Collaboration tools which boost stakeholder engagement

Posted by John Glover

23-Dec-2013 08:36:00

Collaboration tools which boost stakeholder engagementAs organisations increasingly turn to online methods to engage stakeholders, they’re faced with a plethora of different collaboration tools with the potential to help them. Social media, online polls, e-consultation software, wikis, RSS feeds, email alerts – all these and many others have the power to transform stakeholder engagement for the better.

But with so many tools available, where do you start? How do you choose the right ones for your needs?

In our free guide, Transforming Public Sector Stakeholder Engagement, we show that there are crucial preparatory steps you need to take before you can select the right stakeholder engagement tools for your purpose.

In a nutshell, your first step is to analyse who your stakeholders actually are. A good way to do this is to create a stakeholder mapping grid, such as the one below (which has been adapted from one published by the NHS Calderdale Clinical Commissioning Group).

Collaboration tools which boost stakeholder engagement

As you can see, stakeholders fall into four groups, which determine how you’re likely to need to engage with them – based on their level of influence/interest, and on whether you need to inform, consult or collaborate with them (or a combination of the three).

You will find detail on how to create a matrix of this kind in the guide, but once you’ve made one you can then map it to a range of collaboration tools that can boost stakeholder engagement with each group.

Collaboration tools which boost stakeholder engagement

As you can see, this process allows you put stakeholder collaboration tools into context, based on the purpose you want to achieve. There are significant advantages to doing this:

  • You don’t rely on the same tools, regardless of their suitability. Some organisations will instinctively fall back on the tools they are used to, regardless of whether they are the best ones for the purpose. Mapping them out beforehand allows you to make an objective decision on which tools best fit your strategy.
  • It keeps your focus on your stakeholders. Before selecting any tool, you have to ask yourself what you aim to achieve with it – and whether there are better alternatives available.
  • It cuts down on the amount of software you use. Stakeholder engagement tools can be highly productive, but if you and your colleagues end up using dozens of different software packages it has negative implications for cost, training and keeping track (and measuring) what you achieve. Deciding in advance on the tools you need allows you to be more strategic about the software packages you use – for example, you might choose software that allows you to handle all social media channels in one place, or online collaboration software that combines project management, publishing, sharing and consultation tools.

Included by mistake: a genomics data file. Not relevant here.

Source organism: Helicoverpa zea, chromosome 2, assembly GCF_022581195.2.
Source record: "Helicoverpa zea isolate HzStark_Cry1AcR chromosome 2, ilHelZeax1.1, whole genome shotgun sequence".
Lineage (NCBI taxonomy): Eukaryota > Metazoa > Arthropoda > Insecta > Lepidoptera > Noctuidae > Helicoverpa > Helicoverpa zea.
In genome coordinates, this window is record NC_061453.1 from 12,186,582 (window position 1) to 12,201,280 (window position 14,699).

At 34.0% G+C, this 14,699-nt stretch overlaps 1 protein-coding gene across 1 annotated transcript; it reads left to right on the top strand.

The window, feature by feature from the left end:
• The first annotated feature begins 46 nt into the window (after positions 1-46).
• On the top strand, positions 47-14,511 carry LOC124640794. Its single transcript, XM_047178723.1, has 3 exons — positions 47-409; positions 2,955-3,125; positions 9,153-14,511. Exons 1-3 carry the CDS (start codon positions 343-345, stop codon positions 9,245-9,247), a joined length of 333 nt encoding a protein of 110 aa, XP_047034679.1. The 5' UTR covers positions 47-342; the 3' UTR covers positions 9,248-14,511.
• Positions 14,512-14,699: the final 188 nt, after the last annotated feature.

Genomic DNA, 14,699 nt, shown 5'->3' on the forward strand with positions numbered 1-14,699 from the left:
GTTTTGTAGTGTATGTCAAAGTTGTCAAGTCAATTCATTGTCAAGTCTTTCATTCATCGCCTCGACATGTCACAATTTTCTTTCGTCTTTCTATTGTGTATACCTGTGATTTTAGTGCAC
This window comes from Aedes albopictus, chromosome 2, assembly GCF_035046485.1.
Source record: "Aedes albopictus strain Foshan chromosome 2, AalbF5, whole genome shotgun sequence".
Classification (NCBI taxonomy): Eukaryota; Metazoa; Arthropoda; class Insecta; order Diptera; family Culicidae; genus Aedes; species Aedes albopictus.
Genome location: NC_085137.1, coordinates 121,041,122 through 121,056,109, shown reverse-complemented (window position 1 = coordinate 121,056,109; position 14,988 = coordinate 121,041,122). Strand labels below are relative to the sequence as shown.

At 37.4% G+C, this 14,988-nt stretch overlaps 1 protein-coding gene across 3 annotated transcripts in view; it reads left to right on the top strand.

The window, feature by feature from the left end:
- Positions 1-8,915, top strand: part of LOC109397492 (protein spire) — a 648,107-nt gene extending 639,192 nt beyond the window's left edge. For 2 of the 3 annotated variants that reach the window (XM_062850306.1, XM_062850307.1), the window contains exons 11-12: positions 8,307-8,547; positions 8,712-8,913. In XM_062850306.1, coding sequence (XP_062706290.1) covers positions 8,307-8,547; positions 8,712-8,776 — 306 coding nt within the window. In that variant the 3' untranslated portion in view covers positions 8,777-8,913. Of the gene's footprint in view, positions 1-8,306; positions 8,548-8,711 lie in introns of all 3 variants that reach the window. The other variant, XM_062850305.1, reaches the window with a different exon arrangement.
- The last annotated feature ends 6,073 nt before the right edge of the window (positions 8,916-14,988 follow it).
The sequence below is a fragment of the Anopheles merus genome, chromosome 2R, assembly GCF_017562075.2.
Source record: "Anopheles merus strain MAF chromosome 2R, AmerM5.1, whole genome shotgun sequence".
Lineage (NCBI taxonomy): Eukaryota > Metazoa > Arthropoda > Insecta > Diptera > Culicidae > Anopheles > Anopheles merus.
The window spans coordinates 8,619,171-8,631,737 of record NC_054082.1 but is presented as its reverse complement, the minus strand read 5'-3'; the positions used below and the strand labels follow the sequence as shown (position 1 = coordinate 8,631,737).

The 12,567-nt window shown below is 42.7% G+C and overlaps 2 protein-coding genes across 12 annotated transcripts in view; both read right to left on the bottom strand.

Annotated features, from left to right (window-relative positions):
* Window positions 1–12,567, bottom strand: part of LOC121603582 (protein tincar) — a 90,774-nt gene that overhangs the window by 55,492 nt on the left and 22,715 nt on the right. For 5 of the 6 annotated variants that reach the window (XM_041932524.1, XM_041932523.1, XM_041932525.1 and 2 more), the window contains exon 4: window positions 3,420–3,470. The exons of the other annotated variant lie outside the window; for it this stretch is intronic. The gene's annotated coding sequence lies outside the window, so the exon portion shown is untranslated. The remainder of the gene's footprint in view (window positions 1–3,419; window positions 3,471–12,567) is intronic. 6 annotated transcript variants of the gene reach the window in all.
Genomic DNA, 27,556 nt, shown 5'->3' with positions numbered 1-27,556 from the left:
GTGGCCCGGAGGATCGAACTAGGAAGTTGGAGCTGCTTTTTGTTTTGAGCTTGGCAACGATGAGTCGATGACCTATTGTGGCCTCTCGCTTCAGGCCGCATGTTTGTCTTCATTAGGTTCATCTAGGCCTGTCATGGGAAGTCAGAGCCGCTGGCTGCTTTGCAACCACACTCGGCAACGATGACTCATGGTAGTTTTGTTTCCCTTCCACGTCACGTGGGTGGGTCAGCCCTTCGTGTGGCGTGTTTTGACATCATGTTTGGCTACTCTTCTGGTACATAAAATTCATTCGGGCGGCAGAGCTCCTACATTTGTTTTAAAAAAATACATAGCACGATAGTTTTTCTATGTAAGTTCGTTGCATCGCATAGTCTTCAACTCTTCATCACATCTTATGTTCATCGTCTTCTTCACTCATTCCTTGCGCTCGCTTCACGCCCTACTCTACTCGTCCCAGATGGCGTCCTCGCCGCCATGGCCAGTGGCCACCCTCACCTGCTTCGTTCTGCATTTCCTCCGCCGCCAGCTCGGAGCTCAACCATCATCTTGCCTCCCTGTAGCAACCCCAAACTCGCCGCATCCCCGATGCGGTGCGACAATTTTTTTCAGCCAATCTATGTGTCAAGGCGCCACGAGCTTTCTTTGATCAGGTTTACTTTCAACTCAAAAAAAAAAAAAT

This last point is particularly important. However, choosing software packages with the right combination of tools for your needs isn’t always easy. For example, you might decide that online collaboration software like Kahootz can help you because it offers a combination of tools such as project management software, multi-author documents, integrated social media and RSS feeds, discussion forums, surveys, quick polls and more.

But that’s only part of the story. You then need to step back and ask questions like:

  • Is it scalable? How many internal and external users can use the system?
  • Is it flexible? Can I use it for different purposes, and to engage different groups of stakeholders?
  • How can it be accessed? Can colleagues and stakeholders use it from any location or device, or does it have to be locked behind an organisational firewall?
  • Is the system easy to use? Or will I have to invest in training for both staff and stakeholders (which may well render the choice too complicated and expensive).
  • How much does it cost? If you are using a system to engage stakeholders, the number of users you will need will fluctuate. Do you pay per user, or are you locked into usage bands of 50, 100 or 1,000 users or more?

So, once you’ve mapped the relevant tools to your stakeholders, and you’ve looked around for software that can best help you, be sure to ask suppliers questions like these.

To assist you in doing this, you may also wish to download our guide – 10 questions to ask an online collaboration supplier. It’s a quick and simple read, but it could easily give you the information you need to avoid making an expensive mistake when choosing stakeholder engagement tools.

10 Questions to ask an Online Collaboration Supplier

Topics: public sector, collaboration tools, stakeholder engagement